3rd party: Zeiss 2/50 makro, Samyang 8mm fisheye, Sigma 50/1.4A, 150 macro, 120-300 f/2.8 OS
Compacts: Sony HX9V, Fuji X100.


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PostPosted: Sun Nov 15, 2009 2:12 pm 
Thanks for the crops popo. One thing I notice is that the DXO images appear to have better handled the greenish colour cast introduced by your lighting. Still it doesn't add enough of a benefit over shooting straight JPEG for me to put up with the 1 minute processing time for each image.


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PostPosted: Sun Nov 22, 2009 5:28 pm 
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Too lazy to post more pics, but I've changed my mind about DxO yet again!

Today I went to the park, and while it was dark and rainy, was shooting mostly at ISO1600 with some underexposure. I find this the optimal point as higher ISO seems to raise the noise more than brightening from 1600.

Anyway, for a change, I shot only RAW. No camera jpeg. I got home and put it through my DxO defaults which I found to give a good balance without manual tweaking. As the first few were coming out, they really sucked. It looks like DxO was trying too hard to recover detail, and it was introducing significant colour noise in what was a very grey scene.

I finally got off my bottom at this point and fiddled about with DPP for comparison. I left it on defaults, raw conversion only and put the raws through that. Looks much nicer, closer to what I'd expect from camera jpeg. Interestingly I found DPP to be slow running. Not DxO slow, but nowhere near ACR fast. Is that normal?

While undoubtedly raw can allow more flexibility in both level and detail adjustment, for the effort required I still think jpeg is "good enough" most of the time.

_________________
Canon DSLRs: 7D2, 7D1, 5D2, 1D, 600D, 450D full spectrum, 300D IR mod
Lenses: EF 35/2, 85/1.8, 135/2+SF, 28-80 V, 70-300L, 100-400L, TS-E 24/3.5L, MP-E 65, EF-S 10-18, 15-85
3rd party: Zeiss 2/50 makro, Samyang 8mm fisheye, Sigma 50/1.4A, 150 macro, 120-300 f/2.8 OS
Compacts: Sony HX9V, Fuji X100.


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 Post subject:
PostPosted: Mon Nov 23, 2009 7:03 pm 
popo wrote:
Interestingly I found DPP to be slow running. Not DxO slow, but nowhere near ACR fast. Is that normal?


DPP is horribly slow. Unlike DXO where it's the batch operations that take a long time, DPP seems to apply things like lens correction and noise reduction on the fly. This is really slow so while the final conversion may not be as slow as DXO, I'm guessing that you've already paid for the time.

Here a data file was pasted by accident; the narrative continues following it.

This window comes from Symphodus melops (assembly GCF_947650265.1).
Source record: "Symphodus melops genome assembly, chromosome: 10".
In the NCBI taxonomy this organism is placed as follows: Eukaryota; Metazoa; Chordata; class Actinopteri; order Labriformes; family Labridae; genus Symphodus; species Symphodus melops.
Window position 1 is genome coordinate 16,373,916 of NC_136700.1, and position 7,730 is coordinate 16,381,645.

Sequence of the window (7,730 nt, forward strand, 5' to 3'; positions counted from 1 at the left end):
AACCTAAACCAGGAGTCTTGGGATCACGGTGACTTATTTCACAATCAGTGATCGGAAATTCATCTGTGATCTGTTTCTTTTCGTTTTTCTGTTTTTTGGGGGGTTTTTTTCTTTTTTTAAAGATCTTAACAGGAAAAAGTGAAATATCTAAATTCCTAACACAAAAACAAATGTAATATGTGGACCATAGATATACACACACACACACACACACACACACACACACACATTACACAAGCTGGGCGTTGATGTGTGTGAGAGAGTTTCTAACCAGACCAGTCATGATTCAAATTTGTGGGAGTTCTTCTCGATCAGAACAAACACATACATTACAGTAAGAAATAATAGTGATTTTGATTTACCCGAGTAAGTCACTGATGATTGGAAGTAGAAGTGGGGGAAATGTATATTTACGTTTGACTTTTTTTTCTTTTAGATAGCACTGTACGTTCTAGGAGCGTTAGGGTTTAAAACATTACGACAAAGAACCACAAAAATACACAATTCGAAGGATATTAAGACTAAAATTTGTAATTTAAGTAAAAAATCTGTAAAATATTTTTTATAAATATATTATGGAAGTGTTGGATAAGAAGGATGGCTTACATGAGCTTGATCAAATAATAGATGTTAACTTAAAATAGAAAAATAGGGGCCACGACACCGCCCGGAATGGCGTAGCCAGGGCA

Quote:
While undoubtedly raw can allow more flexibility in both level and detail adjustment, for the effort required I still think jpeg is "good enough" most of the time.


Unless you're pixel peeping, JPEGs from your camera are sufficient for most things. What I've noticed is that the vocal photographers shoot RAW while the ones who just get the job done shoot JPEG.


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 Post subject:
PostPosted: Mon Nov 30, 2009 7:32 am 
My trial's running out and I'm still mulling over buying a license. I don't use it much, but I can see how the lens corrections and lighting tools could be really useful...

*sigh* Software lust.


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PostPosted: Mon Nov 30, 2009 8:27 am 
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Get a 7D. I don't feel the need to buy anything at this moment :D

I've gone off DxO. Strangely I found I like its low ISO output compared to jpeg more than likewise at high ISO, which was its original attraction for me. Kinda decided to get to know DPP better as that might be good enough when I do decide to shoot raw, even if it is unlikely to ever support 3rd party lenses.

That reminds me, I need to update the lens correction data in the 50D to add the 15-85 some time...

_________________
Canon DSLRs: 7D2, 7D1, 5D2, 1D, 600D, 450D full spectrum, 300D IR mod
Lenses: EF 35/2, 85/1.8, 135/2+SF, 28-80 V, 70-300L, 100-400L, TS-E 24/3.5L, MP-E 65, EF-S 10-18, 15-85
3rd party: Zeiss 2/50 makro, Samyang 8mm fisheye, Sigma 50/1.4A, 150 macro, 120-300 f/2.8 OS
Compacts: Sony HX9V, Fuji X100.


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 Post subject:
PostPosted: Mon Nov 30, 2009 6:18 pm 
You're not helping me contain my gear lust >.<

In any case, I'm waiting for the 60D.